How to Photograph City Lights

City lights from Altona Beach, Melbourne, Australia

City lights from Altona Beach, Melbourne, Australia

City Lights, Altona Beach, Melbourne, Australia

The City of Melbourne, like most cities, is a beautiful place with vast opportunities for the enthusiastic photographer. Yet, sometimes, to make photographs of familiar and frequently photographed places we need to approach the scene, whether through technique or composition, in an unconventional manner. This photo of the Melbourne skyline, made from Altona Beach, provides a case in point and an example I think you'll enjoy exploring.

It was a cool Summer's evening and quite windy. I made the above photo with the smell of approaching rain in the air. As night had well and truly fallen I needed an exposure of 6 seconds at ISO 200 to make the photo. I realized that an exposure of that length would blur the fast moving clouds that the wind was pushing across the sky. I also realized that, at this distance, the city was going to look quite flat (i.e. 2-dimensional). A different approach was required.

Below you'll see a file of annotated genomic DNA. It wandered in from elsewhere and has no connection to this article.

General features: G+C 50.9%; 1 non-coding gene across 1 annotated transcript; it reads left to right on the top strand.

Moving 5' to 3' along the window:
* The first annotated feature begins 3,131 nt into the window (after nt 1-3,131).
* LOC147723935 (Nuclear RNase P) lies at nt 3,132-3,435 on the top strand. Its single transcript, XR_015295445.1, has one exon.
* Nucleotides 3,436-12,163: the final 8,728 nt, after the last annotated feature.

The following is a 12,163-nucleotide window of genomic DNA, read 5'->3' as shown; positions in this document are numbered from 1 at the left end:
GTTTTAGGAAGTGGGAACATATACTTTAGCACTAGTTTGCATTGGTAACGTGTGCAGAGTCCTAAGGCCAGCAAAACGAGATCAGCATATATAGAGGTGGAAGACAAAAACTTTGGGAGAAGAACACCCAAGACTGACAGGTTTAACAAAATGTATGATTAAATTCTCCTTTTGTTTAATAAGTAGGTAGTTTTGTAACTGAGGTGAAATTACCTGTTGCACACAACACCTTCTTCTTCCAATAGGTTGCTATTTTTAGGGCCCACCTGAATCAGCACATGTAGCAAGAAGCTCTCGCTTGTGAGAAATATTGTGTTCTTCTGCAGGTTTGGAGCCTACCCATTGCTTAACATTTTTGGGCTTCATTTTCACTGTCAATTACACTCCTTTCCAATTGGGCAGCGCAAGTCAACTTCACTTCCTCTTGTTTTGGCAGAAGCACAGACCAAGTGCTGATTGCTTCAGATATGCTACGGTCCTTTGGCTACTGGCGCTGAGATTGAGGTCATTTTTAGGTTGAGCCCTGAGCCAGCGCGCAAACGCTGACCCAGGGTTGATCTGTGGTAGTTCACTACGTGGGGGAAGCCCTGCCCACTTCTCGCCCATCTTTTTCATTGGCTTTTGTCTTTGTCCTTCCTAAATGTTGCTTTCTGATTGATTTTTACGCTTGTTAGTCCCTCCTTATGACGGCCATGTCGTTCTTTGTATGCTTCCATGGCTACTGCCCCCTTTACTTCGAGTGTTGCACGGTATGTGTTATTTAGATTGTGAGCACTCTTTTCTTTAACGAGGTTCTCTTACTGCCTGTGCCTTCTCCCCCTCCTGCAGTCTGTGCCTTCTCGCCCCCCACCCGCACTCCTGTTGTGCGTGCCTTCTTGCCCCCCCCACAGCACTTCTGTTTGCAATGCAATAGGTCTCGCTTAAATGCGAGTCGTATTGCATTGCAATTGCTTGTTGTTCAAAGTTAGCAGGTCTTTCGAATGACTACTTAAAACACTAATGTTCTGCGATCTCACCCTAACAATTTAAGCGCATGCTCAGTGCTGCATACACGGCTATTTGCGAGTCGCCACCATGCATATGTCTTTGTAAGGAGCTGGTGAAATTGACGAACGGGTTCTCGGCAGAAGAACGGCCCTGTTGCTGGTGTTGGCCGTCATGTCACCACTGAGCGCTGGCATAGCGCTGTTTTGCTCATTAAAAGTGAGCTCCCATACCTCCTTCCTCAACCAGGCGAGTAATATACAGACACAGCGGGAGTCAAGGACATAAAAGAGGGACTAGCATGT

The Technique

I decided to switch my lens onto manual focus and turn it as far away from the infinity distance setting as possible. This technique de-focuses the image to such an extent that the city lights blur into a range of colors. The shape of those colors is controlled by the shape formed by the aperture blades within the lens after the shutter release is tripped. The shape of the blur evident in the above photo was achieved with my old Canon 85mm f1.2 L series lens at a working aperture of f5.6.

Morphing Reality into Abstraction

So, while the image includes enough visual clues to tell us that we're looking at a de-focused view of the city skyline at night, hopefully the photo may also suggest when and why such a scene might appear the way it does. And I don't just mean the technique used to make the photo. I refer here to the kind of blurred vision one might expect to experience when disoriented by whatever means, fair or foul.

So whether the rendering of this scene reminds you of a fantasy world, a drunken night on the town, a migraine or some kind of heightened spiritual experience the point is that it works to draw you away from reality towards experience, even if it be prompted by a past memory. I hope you enjoy the photograph and that it motivates you to try working with a subject, technique, style or approach that's a little bit out of the ordinary every now and again. You never know where such experimentation might lead you. Just think of the possibilities. How good is that!

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Glenn Guy, Travel Photography Guru